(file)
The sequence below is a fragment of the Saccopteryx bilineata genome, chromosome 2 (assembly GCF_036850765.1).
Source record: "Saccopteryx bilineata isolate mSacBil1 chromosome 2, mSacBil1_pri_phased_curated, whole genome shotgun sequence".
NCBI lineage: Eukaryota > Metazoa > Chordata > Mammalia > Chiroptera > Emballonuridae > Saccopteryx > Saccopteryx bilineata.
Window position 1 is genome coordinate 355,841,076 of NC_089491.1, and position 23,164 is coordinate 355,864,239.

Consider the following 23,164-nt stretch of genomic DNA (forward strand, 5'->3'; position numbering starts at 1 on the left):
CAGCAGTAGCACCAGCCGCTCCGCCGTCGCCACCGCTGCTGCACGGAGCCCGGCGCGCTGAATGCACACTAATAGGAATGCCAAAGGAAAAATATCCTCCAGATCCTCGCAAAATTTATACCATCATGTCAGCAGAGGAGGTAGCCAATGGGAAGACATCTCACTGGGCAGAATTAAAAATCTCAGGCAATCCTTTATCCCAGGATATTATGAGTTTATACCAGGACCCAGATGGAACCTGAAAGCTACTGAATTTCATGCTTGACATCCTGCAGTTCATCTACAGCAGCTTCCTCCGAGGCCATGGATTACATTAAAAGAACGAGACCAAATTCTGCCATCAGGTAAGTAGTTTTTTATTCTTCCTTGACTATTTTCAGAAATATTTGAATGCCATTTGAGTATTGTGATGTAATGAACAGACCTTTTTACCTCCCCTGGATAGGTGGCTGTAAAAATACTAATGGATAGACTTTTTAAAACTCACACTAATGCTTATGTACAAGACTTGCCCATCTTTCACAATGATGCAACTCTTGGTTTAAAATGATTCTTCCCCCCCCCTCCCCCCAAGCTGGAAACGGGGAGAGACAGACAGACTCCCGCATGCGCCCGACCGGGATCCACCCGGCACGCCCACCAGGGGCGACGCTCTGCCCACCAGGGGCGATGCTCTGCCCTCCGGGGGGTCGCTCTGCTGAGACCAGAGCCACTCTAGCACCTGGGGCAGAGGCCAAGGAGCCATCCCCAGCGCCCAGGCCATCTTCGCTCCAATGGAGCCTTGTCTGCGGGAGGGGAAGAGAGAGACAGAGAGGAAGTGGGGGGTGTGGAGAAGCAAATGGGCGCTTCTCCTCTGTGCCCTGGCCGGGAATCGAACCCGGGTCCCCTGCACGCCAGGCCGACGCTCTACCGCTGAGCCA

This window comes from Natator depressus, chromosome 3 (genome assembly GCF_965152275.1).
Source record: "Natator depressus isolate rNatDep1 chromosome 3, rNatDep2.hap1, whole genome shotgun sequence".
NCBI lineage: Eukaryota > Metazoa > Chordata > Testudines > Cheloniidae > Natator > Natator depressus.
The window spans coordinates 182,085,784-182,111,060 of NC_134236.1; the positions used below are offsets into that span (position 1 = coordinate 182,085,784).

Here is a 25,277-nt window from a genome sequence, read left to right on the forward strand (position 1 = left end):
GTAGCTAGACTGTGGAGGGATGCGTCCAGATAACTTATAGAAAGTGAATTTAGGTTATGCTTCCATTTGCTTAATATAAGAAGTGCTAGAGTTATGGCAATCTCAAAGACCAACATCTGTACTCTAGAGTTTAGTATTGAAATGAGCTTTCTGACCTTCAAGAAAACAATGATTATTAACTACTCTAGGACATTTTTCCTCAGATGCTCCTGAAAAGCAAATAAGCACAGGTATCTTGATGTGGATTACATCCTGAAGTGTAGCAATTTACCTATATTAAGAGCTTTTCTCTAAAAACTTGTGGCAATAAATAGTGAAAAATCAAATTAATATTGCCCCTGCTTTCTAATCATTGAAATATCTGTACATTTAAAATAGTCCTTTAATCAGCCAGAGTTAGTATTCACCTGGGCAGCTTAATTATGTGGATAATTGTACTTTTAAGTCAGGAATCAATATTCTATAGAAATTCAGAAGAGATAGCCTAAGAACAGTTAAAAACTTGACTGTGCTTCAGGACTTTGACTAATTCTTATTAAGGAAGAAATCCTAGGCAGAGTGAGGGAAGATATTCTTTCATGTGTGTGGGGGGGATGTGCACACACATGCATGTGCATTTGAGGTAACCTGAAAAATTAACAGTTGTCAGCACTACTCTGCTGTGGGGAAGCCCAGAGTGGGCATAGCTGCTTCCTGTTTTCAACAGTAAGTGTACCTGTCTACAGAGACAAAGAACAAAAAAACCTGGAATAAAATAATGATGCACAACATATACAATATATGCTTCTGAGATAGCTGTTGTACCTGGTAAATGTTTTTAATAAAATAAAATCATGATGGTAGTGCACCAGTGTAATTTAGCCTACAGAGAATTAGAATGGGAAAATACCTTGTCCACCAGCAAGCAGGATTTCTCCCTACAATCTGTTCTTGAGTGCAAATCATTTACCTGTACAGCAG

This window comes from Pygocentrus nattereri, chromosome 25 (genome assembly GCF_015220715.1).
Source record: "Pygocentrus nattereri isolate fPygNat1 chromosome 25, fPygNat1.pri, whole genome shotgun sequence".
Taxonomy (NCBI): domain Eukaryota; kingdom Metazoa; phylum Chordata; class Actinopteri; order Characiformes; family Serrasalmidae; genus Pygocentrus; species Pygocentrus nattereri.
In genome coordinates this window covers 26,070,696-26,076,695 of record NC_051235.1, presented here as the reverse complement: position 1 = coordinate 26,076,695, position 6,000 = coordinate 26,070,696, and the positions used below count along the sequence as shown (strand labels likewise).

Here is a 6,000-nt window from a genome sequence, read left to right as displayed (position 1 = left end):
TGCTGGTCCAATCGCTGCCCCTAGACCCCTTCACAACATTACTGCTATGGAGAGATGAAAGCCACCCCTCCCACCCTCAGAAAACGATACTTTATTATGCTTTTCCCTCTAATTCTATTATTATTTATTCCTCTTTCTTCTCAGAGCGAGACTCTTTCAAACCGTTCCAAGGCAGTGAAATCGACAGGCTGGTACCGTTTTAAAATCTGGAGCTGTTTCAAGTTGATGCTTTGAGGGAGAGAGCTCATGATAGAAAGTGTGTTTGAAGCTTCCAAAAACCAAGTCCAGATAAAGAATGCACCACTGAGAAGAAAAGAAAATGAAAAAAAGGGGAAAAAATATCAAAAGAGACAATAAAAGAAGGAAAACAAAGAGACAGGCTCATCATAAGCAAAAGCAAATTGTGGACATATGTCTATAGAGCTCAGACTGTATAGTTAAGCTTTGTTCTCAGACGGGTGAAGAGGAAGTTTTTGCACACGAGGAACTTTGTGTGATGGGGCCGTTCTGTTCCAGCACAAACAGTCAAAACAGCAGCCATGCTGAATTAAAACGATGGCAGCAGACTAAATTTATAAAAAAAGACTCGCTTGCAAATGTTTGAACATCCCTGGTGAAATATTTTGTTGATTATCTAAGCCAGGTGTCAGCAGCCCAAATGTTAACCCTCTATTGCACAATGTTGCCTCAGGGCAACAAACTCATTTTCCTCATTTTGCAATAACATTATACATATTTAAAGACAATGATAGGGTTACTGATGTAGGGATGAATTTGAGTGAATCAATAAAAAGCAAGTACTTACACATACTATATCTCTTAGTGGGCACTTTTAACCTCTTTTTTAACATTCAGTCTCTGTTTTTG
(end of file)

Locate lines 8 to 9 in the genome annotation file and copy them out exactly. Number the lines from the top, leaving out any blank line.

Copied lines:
Source record: "Natator depressus isolate rNatDep1 chromosome 3, rNatDep2.hap1, whole genome shotgun sequence".
NCBI lineage: Eukaryota > Metazoa > Chordata > Testudines > Cheloniidae > Natator > Natator depressus.